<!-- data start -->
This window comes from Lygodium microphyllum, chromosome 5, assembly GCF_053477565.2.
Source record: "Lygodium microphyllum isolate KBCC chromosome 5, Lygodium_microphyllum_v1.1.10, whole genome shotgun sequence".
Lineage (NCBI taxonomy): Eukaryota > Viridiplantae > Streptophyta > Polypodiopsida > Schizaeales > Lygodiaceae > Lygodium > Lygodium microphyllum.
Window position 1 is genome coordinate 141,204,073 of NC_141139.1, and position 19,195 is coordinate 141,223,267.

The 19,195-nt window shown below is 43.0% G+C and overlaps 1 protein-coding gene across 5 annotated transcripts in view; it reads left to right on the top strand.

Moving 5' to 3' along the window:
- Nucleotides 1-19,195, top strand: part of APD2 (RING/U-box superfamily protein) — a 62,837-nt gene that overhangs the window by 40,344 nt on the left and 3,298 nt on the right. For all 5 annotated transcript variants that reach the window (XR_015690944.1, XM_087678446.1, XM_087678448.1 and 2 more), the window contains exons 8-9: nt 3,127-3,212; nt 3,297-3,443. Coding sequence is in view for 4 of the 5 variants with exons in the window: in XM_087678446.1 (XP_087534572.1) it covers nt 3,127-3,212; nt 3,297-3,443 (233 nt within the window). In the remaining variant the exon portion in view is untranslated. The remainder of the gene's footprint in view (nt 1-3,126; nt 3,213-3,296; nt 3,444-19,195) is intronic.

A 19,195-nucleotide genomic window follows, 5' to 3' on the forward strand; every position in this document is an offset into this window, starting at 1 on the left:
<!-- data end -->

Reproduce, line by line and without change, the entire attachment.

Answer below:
This window comes from Lygodium microphyllum, chromosome 5, assembly GCF_053477565.2.
Source record: "Lygodium microphyllum isolate KBCC chromosome 5, Lygodium_microphyllum_v1.1.10, whole genome shotgun sequence".
Lineage (NCBI taxonomy): Eukaryota > Viridiplantae > Streptophyta > Polypodiopsida > Schizaeales > Lygodiaceae > Lygodium > Lygodium microphyllum.
Window position 1 is genome coordinate 141,204,073 of NC_141139.1, and position 19,195 is coordinate 141,223,267.

The 19,195-nt window shown below is 43.0% G+C and overlaps 1 protein-coding gene across 5 annotated transcripts in view; it reads left to right on the top strand.

Moving 5' to 3' along the window:
- Nucleotides 1-19,195, top strand: part of APD2 (RING/U-box superfamily protein) — a 62,837-nt gene that overhangs the window by 40,344 nt on the left and 3,298 nt on the right. For all 5 annotated transcript variants that reach the window (XR_015690944.1, XM_087678446.1, XM_087678448.1 and 2 more), the window contains exons 8-9: nt 3,127-3,212; nt 3,297-3,443. Coding sequence is in view for 4 of the 5 variants with exons in the window: in XM_087678446.1 (XP_087534572.1) it covers nt 3,127-3,212; nt 3,297-3,443 (233 nt within the window). In the remaining variant the exon portion in view is untranslated. The remainder of the gene's footprint in view (nt 1-3,126; nt 3,213-3,296; nt 3,444-19,195) is intronic.

A 19,195-nucleotide genomic window follows, 5' to 3' on the forward strand; every position in this document is an offset into this window, starting at 1 on the left: